King’s Student Law Review

Welcome to Kings Student Law Review.

King’s Student Law Review (KSLR) is a peer-reviewed academic publication run by researchers and post-graduate students based at the Dickson Poon School of Law, King’s College London. We seek to publish the very best of legal scholarship written by students at King’s and other leading law schools. The KSLR is listed in the international database HeinOnline.

Stop press: Our Spring edition has been POSTPONED.

Alongside many other academic journals we have found that the Covid-19 pandemic has had a significant impact on journal submissions, and  we do not feel that we have, as yet, received enough articles that meet our stringent requirements to allow us to publish our Spring 2021 edition on time.  As a result the Editorial Team have taken the difficult decision to postpone this issue.  

We are leaving the call for papers OPEN but the planned publication date of the next issue, Volume XII Issue II, has been moved from March 2021 to late July 2021. 

The call for papers will close on May 20th 2021.

Please do continue to send us your submissions, but please refer to the submissions page for guidance on what we publish and how it needs to be presented to us before you do so. 


We are pleased to announce that Volume XI, Issue I of the Law Review has now been published. Read our current issue: 


Welcome to the first issue of King’s Student Law Review for the academic year 2020/2021. Covid-19 has not prevented the submission of a broad range of excellent papers, and we hope that those we have selected for publication will attract a broad range of readership.

We publish in strange and interesting times. A pandemic that only epidemiologists and small, ignored, government departments had imagined 12 months ago, has changed the world. The UK’s longest-serving Supreme Court justice, Lord Kerr, today called it a ‘dystopian nightmare.’  In this dystopian nightmare the clarity of thinking and objectivity of positioning of the law has never been more important. Even in the UK, usually considered one of the world’s more open democracies, the government has sought to position the Supreme Court’s intervention regarding the exercise of powers as unjustified interference (R (on the application of Miller) (Appellant) v The Prime Minister (Respondent) Cherry and others (Respondents) v Advocate General for Scotland (Appellant) (Scotland) [2019] UKSC 41.) It has recently created a ‘panel of experts’ to examine how judicial review challenges are dealt with by the courts, saying it wants to balance the right of citizens to question government policy in court against the executive’s ability to govern effectively. Lord Kerr reminded us, ‘if we are operating a healthy democracy, what the judiciary provides is a vouching or checking mechanism for the validity [of] laws that Parliament has enacted or the appropriate international treaties to which we have subscribed … The last thing we want is for government to have access to unbridled power.’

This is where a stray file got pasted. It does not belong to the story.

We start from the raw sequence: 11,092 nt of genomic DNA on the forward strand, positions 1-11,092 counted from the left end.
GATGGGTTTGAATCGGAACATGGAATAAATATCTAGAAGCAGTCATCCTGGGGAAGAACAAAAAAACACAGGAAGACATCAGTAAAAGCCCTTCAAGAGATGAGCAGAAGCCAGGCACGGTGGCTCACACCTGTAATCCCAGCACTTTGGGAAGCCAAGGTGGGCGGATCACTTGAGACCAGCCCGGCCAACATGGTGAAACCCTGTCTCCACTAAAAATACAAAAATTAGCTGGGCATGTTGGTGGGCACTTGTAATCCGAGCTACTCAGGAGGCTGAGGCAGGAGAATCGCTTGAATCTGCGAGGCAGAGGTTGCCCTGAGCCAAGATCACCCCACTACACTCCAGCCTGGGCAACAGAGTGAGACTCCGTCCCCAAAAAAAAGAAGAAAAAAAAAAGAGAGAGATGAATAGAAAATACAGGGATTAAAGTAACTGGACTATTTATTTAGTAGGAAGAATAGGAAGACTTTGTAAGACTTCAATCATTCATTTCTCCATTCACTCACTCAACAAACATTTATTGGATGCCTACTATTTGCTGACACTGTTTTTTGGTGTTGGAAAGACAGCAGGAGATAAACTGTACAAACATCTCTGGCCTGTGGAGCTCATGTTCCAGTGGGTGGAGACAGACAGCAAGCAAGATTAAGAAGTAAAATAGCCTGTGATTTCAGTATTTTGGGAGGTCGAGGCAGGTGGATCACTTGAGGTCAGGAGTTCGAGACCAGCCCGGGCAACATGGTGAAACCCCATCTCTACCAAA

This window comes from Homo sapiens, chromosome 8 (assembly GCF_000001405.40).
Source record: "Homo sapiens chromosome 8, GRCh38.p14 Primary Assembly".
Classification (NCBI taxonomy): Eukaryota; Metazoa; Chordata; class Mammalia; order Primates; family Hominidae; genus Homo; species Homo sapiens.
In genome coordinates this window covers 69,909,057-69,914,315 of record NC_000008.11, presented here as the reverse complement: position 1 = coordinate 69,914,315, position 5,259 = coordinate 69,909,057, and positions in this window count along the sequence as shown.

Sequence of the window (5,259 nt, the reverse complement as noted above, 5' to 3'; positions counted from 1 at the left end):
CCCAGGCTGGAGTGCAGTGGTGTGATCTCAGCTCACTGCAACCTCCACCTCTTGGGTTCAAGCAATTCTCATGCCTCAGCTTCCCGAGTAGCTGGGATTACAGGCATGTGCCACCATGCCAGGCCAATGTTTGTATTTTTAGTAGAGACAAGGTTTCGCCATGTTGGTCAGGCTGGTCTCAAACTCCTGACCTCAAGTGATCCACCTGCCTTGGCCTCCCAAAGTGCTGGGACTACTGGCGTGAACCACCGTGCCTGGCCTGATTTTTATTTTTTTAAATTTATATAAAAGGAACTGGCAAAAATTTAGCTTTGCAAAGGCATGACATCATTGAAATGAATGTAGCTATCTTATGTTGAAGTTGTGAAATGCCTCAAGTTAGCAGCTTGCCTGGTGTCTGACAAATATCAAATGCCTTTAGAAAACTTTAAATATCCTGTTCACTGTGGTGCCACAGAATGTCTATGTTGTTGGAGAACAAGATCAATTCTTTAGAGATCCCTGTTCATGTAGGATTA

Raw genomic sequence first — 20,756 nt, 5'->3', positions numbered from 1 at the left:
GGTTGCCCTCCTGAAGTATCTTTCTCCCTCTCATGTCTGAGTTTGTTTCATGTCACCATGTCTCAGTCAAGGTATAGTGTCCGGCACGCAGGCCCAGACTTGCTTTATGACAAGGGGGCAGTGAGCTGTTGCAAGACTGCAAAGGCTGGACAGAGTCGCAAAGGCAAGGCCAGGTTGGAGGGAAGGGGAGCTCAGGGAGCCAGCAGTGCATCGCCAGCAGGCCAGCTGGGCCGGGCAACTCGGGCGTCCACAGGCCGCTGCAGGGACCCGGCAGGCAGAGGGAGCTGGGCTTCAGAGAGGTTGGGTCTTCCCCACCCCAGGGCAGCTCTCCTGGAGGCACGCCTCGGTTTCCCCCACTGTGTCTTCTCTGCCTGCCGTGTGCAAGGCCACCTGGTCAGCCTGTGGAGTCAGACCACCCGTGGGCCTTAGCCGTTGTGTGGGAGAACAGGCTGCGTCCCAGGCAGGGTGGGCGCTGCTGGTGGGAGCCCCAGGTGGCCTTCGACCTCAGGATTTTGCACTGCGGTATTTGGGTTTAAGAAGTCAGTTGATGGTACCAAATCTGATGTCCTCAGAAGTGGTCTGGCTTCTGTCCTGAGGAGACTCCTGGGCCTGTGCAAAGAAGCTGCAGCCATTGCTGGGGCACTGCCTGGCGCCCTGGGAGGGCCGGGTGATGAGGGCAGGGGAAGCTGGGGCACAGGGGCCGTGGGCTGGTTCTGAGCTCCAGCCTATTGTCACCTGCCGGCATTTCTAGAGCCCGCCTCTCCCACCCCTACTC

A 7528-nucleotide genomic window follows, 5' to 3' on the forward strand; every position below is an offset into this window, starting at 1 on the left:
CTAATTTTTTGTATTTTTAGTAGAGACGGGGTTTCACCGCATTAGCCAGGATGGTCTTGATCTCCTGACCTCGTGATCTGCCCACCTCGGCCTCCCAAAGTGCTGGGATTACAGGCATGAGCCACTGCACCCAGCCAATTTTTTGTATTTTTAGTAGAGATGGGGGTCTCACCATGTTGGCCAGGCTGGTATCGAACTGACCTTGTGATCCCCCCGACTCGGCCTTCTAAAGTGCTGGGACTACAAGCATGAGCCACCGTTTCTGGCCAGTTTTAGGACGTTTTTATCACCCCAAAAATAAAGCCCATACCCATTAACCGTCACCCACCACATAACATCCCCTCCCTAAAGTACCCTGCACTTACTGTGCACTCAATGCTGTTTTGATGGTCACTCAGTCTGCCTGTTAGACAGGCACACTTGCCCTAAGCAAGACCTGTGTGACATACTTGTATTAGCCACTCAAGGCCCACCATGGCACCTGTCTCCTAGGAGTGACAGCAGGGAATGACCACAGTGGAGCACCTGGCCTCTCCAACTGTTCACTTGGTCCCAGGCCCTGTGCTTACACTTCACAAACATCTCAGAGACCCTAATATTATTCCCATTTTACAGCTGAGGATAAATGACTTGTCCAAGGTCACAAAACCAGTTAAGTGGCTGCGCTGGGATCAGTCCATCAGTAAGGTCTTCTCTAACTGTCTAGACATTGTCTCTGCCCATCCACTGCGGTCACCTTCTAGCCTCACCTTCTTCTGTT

There are five articles in this edition of the Journal. Lord Kerr’s interview today is pertinent to two of them. In May 2020 he delivered the unanimous ruling of the Supreme Court, overturning the legality of interning Gerry Adams, the former Sinn Féin leader, nearly 50 years ago (R v Adams (Appellant) (Northern Ireland) [2020] UKSC 19). The judgement was highly controversial, with Lord Sumption, who served on the Supreme Court until 2018, critical of its reasoning and its predicted consequences. Jack Bickerton’s article addresses this controversial area when he discusses the tension between human rights legislation and the use of preventive detention as a counterterrorism mechanism. He suggests that this approach is suggestive of a war model of legislation rather than of a criminal model. He argues that this leads to interference with individual rights to liberty, fair trial, and due process, and asks when, if ever, this approach can meet the tests of reasonableness and proportionality which could justify such interference.

When asked (by The Guardian) to choose which had been his most important case, Lord Kerr opted for the 2018 legal challenge brought by the Northern Ireland Human Rights Commission (In the matter of an application by the Northern Ireland Human Rights Commission for Judicial Review (Northern Ireland) Reference by the Court of Appeal in Northern Ireland pursuant to Paragraph 33 of Schedule 10 to the Northern Ireland Act 1998 (Abortion) (Northern Ireland) [2018] UKSC 27), which ultimately led to reform of Northern Ireland’s abortion laws. Emily Ottley’s article reflects on the continued criminalisation of abortion in England and Wales, suggesting that the law is long overdue for reform. She argues for abortion on request in early pregnancy, that request being made in the context of the patient-centred, ‘best interests’ approach of medical ethics rather than in the context of the criminal law, by considering both the incompatibility of the current law with human rights obligations and the modern prioritisation of respect for autonomy in both medical ethics and law.